However brave and fearless Mwangi and Nardjes come across, there is a certain privilege that guides their actions. Nardjes works as an actress. Mwangi has earned sufficient clout from his work as a photojournalist. He is capable of drawing attention to his cause by sheer force of his personality. When his family’s safety is threatened, he dispatches them to the United States for some downtime.
The same cannot be said of the ordinary heroes that populate Downstream to Kinshasa, the compelling account of a motley crew of maimed survivors of the mostly forgotten Six Days War in the Democratic Republic of Congo fighting to claim their reparations. The centerpiece of Dieudo Hamadi’s film—the first project from the country to receive an official selection title card from Cannes—is a harrowing trip on a wooden boat from Kisangani to the capital that the survivors embark on to make their voices heard.
Downstream to Kinshasa lays bare the realities of many African states—the uselessness of the political class and the various indignities that the most vulnerable people suffer. This dearth of a functioning social net rears its ugly head in The Letter, another Kenyan entry that has the honor of being the country’s official submission for the international film category at the Oscars. Directed by the wife-husband duo of Maia Lekow and Christopher King, The Letter dispassionately deconstructs how greed and religious fanaticism continue to poison post-colonial communities.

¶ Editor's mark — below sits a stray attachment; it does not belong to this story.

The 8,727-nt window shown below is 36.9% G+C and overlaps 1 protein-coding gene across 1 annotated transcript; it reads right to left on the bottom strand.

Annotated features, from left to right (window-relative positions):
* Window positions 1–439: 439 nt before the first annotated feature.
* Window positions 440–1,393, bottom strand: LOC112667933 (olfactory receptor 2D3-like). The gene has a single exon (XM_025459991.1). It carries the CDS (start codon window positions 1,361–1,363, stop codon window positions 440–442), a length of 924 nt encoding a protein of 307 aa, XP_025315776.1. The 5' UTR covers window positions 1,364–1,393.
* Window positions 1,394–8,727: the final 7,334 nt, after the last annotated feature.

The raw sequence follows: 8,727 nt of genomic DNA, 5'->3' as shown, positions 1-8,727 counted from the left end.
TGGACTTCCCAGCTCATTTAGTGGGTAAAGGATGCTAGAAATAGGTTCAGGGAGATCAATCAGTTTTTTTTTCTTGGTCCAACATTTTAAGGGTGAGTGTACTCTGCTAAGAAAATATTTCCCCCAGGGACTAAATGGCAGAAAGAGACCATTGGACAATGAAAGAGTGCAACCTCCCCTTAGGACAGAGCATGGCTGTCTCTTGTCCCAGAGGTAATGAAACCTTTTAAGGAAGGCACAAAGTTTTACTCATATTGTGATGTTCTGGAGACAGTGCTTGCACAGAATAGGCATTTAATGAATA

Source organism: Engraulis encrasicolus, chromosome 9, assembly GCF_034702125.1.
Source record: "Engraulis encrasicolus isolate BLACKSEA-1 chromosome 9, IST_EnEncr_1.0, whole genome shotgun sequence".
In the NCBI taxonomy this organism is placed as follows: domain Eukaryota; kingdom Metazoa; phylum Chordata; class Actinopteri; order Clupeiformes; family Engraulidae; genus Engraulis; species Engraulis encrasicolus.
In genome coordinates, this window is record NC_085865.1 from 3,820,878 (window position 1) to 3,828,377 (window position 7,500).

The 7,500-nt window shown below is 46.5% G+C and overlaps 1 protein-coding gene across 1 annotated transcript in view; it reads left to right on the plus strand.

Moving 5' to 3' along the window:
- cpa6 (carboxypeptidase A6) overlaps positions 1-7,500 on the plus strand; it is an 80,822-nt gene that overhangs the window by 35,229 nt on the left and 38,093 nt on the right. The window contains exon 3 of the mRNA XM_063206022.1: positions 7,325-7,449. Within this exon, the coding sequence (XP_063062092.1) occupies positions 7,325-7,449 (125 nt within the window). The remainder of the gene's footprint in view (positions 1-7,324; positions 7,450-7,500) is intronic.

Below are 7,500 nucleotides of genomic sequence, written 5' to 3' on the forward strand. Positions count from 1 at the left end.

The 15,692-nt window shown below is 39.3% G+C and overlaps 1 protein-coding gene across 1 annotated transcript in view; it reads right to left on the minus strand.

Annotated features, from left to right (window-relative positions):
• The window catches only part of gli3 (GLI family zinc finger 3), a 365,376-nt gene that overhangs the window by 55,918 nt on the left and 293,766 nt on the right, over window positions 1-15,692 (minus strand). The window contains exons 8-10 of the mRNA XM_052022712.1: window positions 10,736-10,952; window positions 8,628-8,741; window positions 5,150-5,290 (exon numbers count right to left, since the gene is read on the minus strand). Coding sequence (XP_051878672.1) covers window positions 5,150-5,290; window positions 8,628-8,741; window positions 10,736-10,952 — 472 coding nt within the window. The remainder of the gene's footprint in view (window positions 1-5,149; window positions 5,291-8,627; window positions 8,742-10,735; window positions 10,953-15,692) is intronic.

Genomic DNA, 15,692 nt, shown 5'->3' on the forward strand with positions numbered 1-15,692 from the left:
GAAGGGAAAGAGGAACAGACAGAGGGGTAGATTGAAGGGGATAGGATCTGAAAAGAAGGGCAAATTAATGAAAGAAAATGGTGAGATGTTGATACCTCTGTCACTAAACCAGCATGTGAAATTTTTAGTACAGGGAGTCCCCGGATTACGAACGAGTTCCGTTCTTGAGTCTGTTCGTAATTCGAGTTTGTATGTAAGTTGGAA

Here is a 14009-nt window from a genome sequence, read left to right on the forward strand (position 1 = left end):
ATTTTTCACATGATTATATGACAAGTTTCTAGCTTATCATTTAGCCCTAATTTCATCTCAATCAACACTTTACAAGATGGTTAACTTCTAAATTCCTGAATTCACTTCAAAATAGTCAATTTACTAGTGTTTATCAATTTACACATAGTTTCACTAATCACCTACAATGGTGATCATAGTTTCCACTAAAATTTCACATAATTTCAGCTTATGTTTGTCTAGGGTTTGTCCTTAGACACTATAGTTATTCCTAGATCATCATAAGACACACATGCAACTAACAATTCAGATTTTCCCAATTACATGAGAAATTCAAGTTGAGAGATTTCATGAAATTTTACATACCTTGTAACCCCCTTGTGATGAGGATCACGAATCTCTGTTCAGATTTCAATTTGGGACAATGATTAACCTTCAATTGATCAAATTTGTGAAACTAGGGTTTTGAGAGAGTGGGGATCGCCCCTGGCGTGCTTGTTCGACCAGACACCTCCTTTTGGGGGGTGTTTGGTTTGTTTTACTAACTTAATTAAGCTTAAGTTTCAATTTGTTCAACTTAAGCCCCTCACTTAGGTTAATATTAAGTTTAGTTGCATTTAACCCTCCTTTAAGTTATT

A young man, Kamisa, investigates how his beloved grandmother has come to be accused of witchcraft. He discovers that the accusations are part of a ploy by shifty relatives to displace elderly people from their landed property. The Letter isn’t the most high-minded of films and the filmmakers embrace a skeletal, DIY approach that hints at creative limitations but fits smugly with the story. Kamisa is a guide into contemporary Kenyan cultures, but for the most part he is a passive observer and stays out of the way of the story.
Finding Sally takes the opposite approach. Ethiopian-Canadian Tamara Mariam Dawit is at the center of her family drama, leading from onscreen and off. After discovering the existence of an aunt that disappeared decades ago under troubling circumstances, Dawit makes the journey back to Ethiopia to do some digging into her family’s history.